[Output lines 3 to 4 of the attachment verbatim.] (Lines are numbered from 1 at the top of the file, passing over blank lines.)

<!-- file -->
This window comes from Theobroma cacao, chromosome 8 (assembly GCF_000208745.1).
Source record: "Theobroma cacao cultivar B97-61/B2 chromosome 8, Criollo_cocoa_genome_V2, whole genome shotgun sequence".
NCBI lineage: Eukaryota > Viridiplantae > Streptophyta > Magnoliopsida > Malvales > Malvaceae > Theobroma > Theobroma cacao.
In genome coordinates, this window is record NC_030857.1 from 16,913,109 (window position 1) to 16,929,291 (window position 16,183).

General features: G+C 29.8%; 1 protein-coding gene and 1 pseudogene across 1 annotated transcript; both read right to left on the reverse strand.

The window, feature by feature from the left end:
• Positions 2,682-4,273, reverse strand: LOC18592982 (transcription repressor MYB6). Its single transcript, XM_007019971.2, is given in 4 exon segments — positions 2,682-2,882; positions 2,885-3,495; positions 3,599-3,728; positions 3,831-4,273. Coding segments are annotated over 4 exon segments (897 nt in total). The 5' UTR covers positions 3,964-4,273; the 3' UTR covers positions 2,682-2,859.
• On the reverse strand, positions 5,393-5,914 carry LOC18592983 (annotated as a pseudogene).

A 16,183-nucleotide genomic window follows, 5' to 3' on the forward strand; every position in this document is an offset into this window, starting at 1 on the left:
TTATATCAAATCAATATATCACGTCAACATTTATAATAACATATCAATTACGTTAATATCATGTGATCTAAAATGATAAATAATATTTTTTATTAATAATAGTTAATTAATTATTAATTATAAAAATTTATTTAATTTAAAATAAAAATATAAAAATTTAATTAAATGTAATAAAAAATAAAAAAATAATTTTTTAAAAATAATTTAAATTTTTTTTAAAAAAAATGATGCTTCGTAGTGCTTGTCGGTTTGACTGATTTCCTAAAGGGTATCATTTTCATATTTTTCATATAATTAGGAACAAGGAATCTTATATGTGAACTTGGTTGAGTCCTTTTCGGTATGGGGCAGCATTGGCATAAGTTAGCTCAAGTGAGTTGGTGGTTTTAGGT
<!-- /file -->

NCBI lineage: Eukaryota > Viridiplantae > Streptophyta > Magnoliopsida > Malvales > Malvaceae > Theobroma > Theobroma cacao.
In genome coordinates, this window is record NC_030857.1 from 16,913,109 (window position 1) to 16,929,291 (window position 16,183).